Recruitment Genius: Sales Executive or Senior Sales Executive - B2B Exhibitions

£18000 - £30000 per annum: Recruitment Genius: A Sales Executive or Senior Sal...

Recruitment Genius: Head of Support Services

£40000 - £55000 per annum: Recruitment Genius: This is an exciting opportunity...

Recruitment Genius: Warehouse Team Leader

£22000 per annum: Recruitment Genius: This industry leading company produces h...

Recruitment Genius: Business Development Manager / Sales - OTE £40,000

£20000 - £40000 per annum: Recruitment Genius: This IT provider for the educat...

Day In a Page

The Silk Roads that trace civilisation: Long before the West rose to power, Asian pathways were connecting peoples and places

The Silk Roads that trace civilisation

Long before the West rose to power, Asian pathways were connecting peoples and places
House of Lords: Outcry as donors, fixers and MPs caught up in expenses scandal are ennobled

The honours that shame Britain

Outcry as donors, fixers and MPs caught up in expenses scandal are ennobled
When it comes to street harassment, we need to talk about race

'When it comes to street harassment, we need to talk about race'

Why are black men living the stereotypes and why are we letting them get away with it?
International Tap Festival: Forget Fred Astaire and Ginger Rogers - this dancing is improvised, spontaneous and rhythmic

International Tap Festival comes to the UK

Forget Fred Astaire and Ginger Rogers - this dancing is improvised, spontaneous and rhythmic
War with Isis: Is Turkey's buffer zone in Syria a matter of self-defence – or just anti-Kurd?

Turkey's buffer zone in Syria: self-defence – or just anti-Kurd?

Ankara accused of exacerbating racial division by allowing Turkmen minority to cross the border
Doris Lessing: Acclaimed novelist was kept under MI5 observation for 18 years, newly released papers show

'A subversive brothel keeper and Communist'

Acclaimed novelist Doris Lessing was kept under MI5 observation for 18 years, newly released papers show
Big Blue Live: BBC's Springwatch offshoot swaps back gardens for California's Monterey Bay

BBC heads to the Californian coast

The Big Blue Live crew is preparing for the first of three episodes on Sunday night, filming from boats, planes and an aquarium studio
Austin Bidwell: The Victorian fraudster who shook the Bank of England with the most daring forgery the world had known

Victorian fraudster who shook the Bank of England

Conman Austin Bidwell. was a heartless cad who carried out the most daring forgery the world had known
Car hacking scandal: Security designed to stop thieves hot-wiring almost every modern motor has been cracked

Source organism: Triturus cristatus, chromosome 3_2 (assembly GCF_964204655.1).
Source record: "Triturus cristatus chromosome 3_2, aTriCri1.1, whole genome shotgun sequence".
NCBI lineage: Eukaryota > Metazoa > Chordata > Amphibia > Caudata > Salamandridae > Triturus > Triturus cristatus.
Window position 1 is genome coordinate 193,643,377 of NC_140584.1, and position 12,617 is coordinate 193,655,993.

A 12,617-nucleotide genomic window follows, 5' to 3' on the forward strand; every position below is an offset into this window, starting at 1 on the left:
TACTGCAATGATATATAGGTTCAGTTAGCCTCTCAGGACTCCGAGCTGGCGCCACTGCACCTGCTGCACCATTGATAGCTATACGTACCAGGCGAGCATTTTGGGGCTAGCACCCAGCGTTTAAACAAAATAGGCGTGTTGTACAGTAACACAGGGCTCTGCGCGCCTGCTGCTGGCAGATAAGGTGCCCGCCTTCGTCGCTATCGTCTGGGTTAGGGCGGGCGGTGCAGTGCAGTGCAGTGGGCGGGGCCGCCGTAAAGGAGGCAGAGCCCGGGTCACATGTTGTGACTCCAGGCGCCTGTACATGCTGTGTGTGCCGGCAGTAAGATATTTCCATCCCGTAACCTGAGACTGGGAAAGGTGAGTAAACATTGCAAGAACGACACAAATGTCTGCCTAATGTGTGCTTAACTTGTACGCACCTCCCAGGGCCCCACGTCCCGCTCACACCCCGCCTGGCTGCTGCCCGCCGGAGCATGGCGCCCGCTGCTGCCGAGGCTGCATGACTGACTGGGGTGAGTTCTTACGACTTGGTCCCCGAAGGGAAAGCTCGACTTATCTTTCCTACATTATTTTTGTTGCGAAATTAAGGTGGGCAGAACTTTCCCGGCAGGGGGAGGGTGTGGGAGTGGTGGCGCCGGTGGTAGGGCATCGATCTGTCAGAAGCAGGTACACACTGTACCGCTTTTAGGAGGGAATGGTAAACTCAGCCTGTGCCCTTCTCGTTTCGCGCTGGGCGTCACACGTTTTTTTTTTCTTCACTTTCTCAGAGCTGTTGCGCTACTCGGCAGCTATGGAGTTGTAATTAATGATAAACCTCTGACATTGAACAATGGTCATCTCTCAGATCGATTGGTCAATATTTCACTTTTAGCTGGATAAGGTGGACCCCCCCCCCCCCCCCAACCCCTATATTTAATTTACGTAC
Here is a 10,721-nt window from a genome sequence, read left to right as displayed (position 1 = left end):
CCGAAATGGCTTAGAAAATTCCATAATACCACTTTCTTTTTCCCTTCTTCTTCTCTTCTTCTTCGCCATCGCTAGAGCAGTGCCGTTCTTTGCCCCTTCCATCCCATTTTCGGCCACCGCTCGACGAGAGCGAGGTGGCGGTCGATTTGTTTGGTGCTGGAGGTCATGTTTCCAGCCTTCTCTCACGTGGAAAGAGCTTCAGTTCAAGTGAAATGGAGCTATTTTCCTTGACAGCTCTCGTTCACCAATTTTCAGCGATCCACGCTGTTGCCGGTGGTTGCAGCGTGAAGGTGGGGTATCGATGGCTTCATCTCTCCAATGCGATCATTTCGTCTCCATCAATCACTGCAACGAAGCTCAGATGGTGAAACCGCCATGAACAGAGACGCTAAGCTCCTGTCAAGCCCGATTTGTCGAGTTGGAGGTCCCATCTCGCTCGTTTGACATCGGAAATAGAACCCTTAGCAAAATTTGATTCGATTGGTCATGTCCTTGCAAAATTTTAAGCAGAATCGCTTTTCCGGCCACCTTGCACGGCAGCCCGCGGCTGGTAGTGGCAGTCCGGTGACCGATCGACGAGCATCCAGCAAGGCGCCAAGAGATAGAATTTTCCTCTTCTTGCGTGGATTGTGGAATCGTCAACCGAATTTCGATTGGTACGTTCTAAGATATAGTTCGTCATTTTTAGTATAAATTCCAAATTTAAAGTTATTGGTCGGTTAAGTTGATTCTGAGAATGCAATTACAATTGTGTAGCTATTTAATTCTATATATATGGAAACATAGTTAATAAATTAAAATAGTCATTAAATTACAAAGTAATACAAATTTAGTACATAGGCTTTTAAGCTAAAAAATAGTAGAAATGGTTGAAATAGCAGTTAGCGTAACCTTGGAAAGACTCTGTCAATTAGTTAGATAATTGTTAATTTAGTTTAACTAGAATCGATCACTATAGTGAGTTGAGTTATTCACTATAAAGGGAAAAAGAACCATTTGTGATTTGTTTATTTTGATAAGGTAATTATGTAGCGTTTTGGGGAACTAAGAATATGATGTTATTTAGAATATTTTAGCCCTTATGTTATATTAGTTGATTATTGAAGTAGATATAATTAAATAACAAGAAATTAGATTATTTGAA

Car hacking scandal

Security designed to stop thieves hot-wiring almost every modern motor has been cracked
10 best placemats

Take your seat: 10 best placemats

Protect your table and dine in style with a bold new accessory
Ashes 2015: Alastair Cook not the only one to be caught in The Oval mindwarp

Cook not the only one to be caught in The Oval mindwarp

Aussie skipper Michael Clarke was lured into believing that what we witnessed at Edgbaston and Trent Bridge would continue in London, says Kevin Garside
Can Rafael Benitez get the best out of Gareth Bale at Real Madrid?

Can Benitez get the best out of Bale?

Back at the club he watched as a boy, the pressure is on Benitez to find a winning blend from Real's multiple talents. As La Liga begins, Pete Jenson asks if it will be enough to stop Barcelona
Athletics World Championships 2015: Beijing witnesses new stage in the Jessica Ennis-Hill and Katarina Johnson-Thompson heptathlon rivalry

Beijing witnesses new stage in the Jess and Kat rivalry

The last time the two British heptathletes competed, Ennis-Hill was on the way to Olympic gold and Johnson-Thompson was just a promising teenager. But a lot has happened in the following three years
Jeremy Corbyn: Joining a shrewd operator desperate for power as he visits the North East

Jeremy Corbyn interview: A shrewd operator desperate for power

His radical anti-austerity agenda has caught the imagination of the left and politically disaffected and set a staid Labour leadership election alight
Isis executes Palmyra antiquities chief: Defender of ancient city's past was killed for protecting its future

Isis executes Palmyra antiquities chief

Robert Fisk on the defender of the ancient city's past who was killed for protecting its future